Defense asks jurors for mercy while prosecutors say man should die for killing Granville couple
Posted September 12
Updated September 13
Oxford, N.C. — Whether a Texas man who robbed and killed a Granville County couple almost three years ago spends the rest of his natural life in prison or is put to death is in the hands of 12 jurors.
Eric Alexander Campbell, 24, of Alvin, Texas, was found guilty last month of two counts of first-degree murder, first-degree burglary, second-degree arson, robbery with a dangerous weapon and two counts of cruelty to animals in the Dec. 31, 2014, deaths of Jerome Faulkner, 73, and his wife, Dora Faulkner, 62.
"This is why we're here," Granville County Assistant District Attorney Allison Capps told the jury Tuesday while pointing to a photo of the Faulkners. "Don't forget that."
"The law allows you to be merciful. The law allows you to feel compassion," defense attorney William Durham said. "The state is asking you to act out of hatred and spite."
Jury deliberations will begin Wednesday morning. Campbell can be sentenced either to life in prison without parole or death.
Authorities say Campbell and his father, Edward Watson Campbell, stormed into the Faulkners' home in northern Granville County, robbed them, killed them and set fire to the house before fleeing in both the couple's Chevrolet Silverado and a stolen SUV.
Police in Lewisburg, W.Va., arrested the Campbells on Jan. 1, 2015, following a shootout, and investigators found the Faulkners' bodies under a mattress in the back of the pickup.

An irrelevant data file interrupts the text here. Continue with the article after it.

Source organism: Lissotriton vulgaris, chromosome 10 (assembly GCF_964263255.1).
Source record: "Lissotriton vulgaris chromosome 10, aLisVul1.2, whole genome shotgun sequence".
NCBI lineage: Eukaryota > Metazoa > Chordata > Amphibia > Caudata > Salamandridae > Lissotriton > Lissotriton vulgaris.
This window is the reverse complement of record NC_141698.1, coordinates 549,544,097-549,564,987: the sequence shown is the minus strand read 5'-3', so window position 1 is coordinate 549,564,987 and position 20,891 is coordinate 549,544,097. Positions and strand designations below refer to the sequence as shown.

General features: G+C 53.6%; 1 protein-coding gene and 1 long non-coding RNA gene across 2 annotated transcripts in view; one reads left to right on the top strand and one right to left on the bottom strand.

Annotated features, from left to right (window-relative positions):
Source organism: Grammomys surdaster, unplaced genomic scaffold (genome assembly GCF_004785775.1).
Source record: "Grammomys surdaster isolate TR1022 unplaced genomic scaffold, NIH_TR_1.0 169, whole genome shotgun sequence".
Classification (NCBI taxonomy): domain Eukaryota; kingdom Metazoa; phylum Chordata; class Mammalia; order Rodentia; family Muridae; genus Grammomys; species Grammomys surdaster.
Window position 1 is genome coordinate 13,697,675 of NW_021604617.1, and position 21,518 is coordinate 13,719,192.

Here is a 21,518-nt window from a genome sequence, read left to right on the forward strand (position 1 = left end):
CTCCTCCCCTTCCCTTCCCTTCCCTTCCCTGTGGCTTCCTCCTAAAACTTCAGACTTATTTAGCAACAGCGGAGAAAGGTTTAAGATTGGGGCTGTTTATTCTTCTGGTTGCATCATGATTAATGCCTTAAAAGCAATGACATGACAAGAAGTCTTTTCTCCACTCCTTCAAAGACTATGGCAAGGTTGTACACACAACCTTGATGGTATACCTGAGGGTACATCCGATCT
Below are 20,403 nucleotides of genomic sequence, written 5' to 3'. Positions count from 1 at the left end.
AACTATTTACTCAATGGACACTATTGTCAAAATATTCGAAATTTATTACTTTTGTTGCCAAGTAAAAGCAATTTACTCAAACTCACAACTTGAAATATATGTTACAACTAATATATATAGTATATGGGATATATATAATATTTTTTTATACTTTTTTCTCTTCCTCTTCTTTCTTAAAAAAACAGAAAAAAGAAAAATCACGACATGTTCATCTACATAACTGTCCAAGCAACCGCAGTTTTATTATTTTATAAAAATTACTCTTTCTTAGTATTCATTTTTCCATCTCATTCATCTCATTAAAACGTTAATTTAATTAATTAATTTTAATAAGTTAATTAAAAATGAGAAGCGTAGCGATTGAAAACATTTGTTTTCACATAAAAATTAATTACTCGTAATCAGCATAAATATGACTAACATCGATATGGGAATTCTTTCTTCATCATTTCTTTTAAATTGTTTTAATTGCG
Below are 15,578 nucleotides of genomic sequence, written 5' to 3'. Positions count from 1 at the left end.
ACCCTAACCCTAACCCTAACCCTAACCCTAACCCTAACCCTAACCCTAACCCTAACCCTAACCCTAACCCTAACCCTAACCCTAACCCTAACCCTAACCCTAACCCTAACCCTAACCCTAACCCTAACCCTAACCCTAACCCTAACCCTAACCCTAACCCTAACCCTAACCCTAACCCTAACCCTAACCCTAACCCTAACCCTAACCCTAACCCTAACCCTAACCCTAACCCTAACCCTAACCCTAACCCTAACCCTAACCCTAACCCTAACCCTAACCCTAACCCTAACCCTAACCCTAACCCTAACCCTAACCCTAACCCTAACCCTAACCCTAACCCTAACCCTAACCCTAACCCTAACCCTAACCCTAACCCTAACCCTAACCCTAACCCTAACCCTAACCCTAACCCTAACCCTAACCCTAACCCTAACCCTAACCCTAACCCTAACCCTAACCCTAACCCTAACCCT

Edward Campbell killed himself two months later in Raleigh’s Central Prison, leaving his son to face trial alone in the case.
Eric Campbell's defense argued throughout three weeks of testimony that Edward Campbell had committed the crimes and that Eric Campbell suffers from post-traumatic stress disorder after years of physical and emotional abuse at the hands of his father, which left him incapable of standing up to his father and preventing the carnage in the Faulkners' home.
But prosecutors insisted that one person couldn't have inflicted all of the injuries the Faulkners suffered and that Eric Campbell made "conscious choices and deliberate decisions" to support his father before and after the killings.
"Despite all the vicious things Eric Campbell suffered at the hands of his father, it did not crush all of the good out of him," Durham said.
Campbell's attorneys presented a series of his family, friends and acquaintances on Monday and Tuesday morning who testified that he was a good brother, friend, employee and even prison inmate.
"Capital punishment is designed for the worst of the worst crimes done by the worst of the worst persons," defense attorney Amos Tyndall said. "These are horrible crimes, but they weren't committed, at least in this case, by the worst of the worst."
But Capps and District Attorney Mike Waters reminded jurors how the Faulkners were tortured before the Campbells ransacked the home, taking anything of value they could find, and then burned the house down.
"It is not acceptable for one human to treat another in the manner that they treated Jerome and Dora Faulkner," Capps said.
Campbell's troubled childhood shouldn't excuse his conduct, Waters said, urging jurors to hold him accountable for his actions.
"If you're going to weep for the defendant, weep for the Faulkners. Weep for their children," he said.